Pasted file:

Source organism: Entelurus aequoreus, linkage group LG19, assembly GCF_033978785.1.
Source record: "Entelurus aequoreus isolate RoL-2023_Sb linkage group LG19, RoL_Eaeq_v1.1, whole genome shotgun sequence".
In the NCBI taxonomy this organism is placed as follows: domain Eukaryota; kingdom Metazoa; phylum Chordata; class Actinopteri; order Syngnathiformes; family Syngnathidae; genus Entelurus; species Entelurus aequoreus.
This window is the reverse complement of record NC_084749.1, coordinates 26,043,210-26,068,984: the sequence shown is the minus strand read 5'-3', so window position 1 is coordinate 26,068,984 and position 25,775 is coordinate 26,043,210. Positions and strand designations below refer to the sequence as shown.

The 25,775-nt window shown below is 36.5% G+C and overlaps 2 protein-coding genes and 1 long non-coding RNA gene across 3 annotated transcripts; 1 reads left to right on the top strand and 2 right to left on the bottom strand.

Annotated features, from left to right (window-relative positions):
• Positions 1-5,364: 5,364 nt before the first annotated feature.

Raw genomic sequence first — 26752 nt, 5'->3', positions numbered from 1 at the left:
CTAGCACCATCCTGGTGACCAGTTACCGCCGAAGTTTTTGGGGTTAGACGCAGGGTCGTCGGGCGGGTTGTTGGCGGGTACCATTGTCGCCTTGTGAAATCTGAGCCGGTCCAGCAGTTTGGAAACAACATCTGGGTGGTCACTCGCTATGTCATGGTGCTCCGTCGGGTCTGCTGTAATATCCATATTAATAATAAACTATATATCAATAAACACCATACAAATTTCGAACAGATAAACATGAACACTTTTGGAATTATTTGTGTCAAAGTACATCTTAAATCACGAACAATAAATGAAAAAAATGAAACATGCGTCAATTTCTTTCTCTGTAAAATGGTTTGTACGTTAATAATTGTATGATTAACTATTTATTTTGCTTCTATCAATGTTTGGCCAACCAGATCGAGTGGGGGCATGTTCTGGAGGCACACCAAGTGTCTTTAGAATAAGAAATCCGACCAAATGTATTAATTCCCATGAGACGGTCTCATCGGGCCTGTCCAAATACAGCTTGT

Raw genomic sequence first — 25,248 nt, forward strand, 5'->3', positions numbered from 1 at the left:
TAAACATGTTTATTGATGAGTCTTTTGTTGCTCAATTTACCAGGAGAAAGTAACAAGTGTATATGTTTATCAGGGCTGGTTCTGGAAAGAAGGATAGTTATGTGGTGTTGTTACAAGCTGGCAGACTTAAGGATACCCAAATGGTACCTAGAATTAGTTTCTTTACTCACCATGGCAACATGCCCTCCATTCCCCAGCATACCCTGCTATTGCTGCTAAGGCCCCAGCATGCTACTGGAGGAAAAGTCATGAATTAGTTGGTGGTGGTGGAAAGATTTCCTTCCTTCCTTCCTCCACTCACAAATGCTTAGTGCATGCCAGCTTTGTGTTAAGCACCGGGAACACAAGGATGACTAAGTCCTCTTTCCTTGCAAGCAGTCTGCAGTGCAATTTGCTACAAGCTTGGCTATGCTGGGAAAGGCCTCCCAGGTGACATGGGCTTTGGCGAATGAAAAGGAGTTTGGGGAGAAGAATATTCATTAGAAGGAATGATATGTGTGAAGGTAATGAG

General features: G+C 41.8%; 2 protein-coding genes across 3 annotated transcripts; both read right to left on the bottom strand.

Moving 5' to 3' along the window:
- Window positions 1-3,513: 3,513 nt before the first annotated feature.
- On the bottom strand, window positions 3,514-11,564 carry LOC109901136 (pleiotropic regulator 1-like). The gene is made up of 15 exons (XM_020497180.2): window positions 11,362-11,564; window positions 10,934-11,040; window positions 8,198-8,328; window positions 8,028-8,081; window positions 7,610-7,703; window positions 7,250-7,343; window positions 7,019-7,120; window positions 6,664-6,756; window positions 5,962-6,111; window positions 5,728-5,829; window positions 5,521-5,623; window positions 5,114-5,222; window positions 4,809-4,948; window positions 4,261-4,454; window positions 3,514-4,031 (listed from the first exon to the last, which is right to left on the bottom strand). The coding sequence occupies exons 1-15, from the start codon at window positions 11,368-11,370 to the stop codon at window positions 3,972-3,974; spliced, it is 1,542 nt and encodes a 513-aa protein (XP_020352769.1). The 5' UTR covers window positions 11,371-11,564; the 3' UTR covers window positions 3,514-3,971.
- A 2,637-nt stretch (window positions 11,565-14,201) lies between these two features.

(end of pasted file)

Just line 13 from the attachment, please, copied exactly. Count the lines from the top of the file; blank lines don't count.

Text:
Moving 5' to 3' along the window: